Recent decisions out of the Pennsylvania Superior Court and the U.S. District Court for the Western District of PA have greatly expanded the rights available to subsequent home purchasers. Specifically, both courts have ruled that the implied warranty of habitability was available to subsequent purchases, a remedy that was previously only available to original purchasers. The implied warranty of habitability provides the purchaser of a newly constructed home with implied warranty protection from the home's builder-vendor that the home is constructed in a reasonably workmanlike manner and fit for habitation. This judicially created doctrine shifts the risk of certain defects in the construction of a new home from the purchaser to the builder-vendor. Of course, some defects that affect the habitability of a home do not materialize until years after the home is built. The state Superior Court has now decided that the risk for these defects should be borne by the builder-vendor of the home regardless of whether the original purchaser or a subsequent purchaser discovers the defect.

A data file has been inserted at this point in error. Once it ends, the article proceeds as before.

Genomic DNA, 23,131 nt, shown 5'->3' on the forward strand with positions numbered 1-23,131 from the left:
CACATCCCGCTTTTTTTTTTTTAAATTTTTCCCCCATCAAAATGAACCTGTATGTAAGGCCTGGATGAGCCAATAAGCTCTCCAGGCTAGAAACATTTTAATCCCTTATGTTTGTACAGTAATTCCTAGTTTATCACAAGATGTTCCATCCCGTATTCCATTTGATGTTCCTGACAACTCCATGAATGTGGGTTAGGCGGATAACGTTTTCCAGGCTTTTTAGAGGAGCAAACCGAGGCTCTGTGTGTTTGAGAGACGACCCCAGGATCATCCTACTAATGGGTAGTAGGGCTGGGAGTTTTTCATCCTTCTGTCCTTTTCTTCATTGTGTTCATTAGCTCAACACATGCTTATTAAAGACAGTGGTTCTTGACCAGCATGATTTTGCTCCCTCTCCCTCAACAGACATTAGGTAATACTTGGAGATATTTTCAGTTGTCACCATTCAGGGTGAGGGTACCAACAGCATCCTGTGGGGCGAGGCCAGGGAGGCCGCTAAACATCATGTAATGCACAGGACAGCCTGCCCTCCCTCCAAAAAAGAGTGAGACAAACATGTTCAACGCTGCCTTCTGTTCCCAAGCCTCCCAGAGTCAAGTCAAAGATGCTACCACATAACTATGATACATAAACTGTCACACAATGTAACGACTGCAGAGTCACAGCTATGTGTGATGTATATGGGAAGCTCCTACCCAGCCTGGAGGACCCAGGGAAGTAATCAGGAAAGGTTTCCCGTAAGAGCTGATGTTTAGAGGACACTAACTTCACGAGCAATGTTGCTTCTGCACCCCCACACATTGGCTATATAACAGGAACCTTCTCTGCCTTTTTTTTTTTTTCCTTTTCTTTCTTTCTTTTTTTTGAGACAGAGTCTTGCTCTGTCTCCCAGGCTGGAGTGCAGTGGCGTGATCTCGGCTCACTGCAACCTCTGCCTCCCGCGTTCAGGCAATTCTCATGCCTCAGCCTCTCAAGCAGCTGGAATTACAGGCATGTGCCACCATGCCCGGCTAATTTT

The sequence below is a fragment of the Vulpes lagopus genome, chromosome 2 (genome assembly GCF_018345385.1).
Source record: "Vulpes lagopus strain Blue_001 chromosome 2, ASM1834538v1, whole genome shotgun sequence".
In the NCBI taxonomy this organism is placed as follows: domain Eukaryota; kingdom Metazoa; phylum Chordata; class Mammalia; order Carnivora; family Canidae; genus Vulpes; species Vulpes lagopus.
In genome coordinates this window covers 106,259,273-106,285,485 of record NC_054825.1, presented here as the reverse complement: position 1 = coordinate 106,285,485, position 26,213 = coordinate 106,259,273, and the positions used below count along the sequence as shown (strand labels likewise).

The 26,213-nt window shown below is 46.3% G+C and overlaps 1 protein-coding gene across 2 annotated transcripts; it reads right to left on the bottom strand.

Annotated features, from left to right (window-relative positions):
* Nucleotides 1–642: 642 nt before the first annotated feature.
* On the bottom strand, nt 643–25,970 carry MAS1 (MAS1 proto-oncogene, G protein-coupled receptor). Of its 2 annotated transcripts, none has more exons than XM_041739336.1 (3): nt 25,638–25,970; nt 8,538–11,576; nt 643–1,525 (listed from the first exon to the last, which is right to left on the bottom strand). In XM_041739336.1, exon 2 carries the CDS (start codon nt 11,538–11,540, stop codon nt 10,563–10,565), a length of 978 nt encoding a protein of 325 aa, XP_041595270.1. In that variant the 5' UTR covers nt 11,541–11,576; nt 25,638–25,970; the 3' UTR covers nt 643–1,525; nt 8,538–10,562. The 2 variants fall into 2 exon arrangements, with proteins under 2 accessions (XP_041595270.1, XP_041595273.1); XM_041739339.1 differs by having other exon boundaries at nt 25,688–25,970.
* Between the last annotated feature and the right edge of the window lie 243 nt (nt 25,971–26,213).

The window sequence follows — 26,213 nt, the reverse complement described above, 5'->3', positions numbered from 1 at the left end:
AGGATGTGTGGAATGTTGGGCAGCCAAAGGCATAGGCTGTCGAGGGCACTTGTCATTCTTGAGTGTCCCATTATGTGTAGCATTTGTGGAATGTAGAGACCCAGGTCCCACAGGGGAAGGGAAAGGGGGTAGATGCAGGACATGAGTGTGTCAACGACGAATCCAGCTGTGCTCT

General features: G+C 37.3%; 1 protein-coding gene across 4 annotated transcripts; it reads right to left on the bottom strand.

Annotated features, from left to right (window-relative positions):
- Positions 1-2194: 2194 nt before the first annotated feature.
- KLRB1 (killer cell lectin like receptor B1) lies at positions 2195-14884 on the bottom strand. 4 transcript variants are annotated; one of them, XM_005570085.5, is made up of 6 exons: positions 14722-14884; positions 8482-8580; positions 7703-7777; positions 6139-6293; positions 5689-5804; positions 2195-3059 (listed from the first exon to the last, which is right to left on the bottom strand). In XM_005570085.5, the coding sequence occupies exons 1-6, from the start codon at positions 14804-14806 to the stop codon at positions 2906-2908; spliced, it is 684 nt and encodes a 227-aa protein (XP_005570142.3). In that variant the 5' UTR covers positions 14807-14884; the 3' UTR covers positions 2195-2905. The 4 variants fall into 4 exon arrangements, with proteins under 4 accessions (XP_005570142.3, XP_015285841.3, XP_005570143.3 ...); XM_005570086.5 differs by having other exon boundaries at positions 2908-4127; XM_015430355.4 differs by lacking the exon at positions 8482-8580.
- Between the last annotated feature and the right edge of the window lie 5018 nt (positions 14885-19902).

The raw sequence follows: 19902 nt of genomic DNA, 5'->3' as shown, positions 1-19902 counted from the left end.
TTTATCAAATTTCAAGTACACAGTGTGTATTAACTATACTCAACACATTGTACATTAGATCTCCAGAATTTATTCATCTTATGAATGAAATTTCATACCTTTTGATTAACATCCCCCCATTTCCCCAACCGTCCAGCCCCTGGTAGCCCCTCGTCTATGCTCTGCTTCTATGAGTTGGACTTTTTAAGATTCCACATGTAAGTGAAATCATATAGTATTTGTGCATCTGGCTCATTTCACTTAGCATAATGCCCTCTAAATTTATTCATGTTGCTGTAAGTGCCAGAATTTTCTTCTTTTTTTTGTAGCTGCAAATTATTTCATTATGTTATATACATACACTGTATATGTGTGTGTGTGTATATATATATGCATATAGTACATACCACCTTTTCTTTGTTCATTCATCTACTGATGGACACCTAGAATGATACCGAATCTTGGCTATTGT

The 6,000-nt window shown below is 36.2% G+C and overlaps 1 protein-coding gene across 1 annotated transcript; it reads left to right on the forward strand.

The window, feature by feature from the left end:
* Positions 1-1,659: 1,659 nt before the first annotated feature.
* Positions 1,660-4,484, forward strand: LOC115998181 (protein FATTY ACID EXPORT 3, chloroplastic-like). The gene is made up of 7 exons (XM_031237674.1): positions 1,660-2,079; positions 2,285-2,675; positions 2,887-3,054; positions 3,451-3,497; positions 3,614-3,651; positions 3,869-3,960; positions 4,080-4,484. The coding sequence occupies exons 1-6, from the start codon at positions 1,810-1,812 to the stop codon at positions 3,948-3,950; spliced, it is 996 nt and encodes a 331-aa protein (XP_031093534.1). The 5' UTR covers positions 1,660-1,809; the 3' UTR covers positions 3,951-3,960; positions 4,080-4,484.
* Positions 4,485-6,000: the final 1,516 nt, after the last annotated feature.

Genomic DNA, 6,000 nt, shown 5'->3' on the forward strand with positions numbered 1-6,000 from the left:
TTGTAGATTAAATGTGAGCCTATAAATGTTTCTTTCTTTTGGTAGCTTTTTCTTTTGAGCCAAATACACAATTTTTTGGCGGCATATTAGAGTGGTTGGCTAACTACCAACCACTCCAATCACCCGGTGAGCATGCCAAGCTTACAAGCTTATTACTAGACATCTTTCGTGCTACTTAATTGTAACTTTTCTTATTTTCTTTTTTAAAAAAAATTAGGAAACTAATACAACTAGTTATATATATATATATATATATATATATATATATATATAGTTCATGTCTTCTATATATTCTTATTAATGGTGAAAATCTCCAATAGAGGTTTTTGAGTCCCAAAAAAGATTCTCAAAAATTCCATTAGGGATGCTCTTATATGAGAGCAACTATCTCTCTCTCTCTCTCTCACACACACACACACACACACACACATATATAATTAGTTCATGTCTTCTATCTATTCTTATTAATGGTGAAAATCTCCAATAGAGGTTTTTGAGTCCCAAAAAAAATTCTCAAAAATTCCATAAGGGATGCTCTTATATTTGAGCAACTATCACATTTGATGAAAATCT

Wrongful Death Claims Cannot Be Waived By the Decedent

In a recent 2013 opinion by the Pennsylvania Superior Court, it upheld the trial court's determination that a Wrongful Death Claim belonged not to the deceased person but to the beneficiaries as provided under the Wrongful Death Statute.  Therefore, even though the deceased person had waived his rights to a trial by jury, the court determined the Wrongful Death Claim belonged not to the deceased person but to its beneficiaries. 

Employers Beware: Are your Employees Using Cell Phones While Driving?

Each year, hundreds of thousands of serious and sometimes fatal car crashes occur as a result of "distracted driving." For the majority of these crashes, the cause of the distraction was due to mobile phone use behind the wheel. And, despite the fact that the effect and level of the distraction have been compared to that of driving under the influence, as a society, the serious dangers associated with distracted driving do not seem to have fully set in. Similarly, the serious legal issues surrounding an employer's possible liability from distracted driving by its employees have generally gone ignored by Pennsylvania employers. The fact remains that the costs associated with distracted driving crashes are far-reaching and almost limitless in value.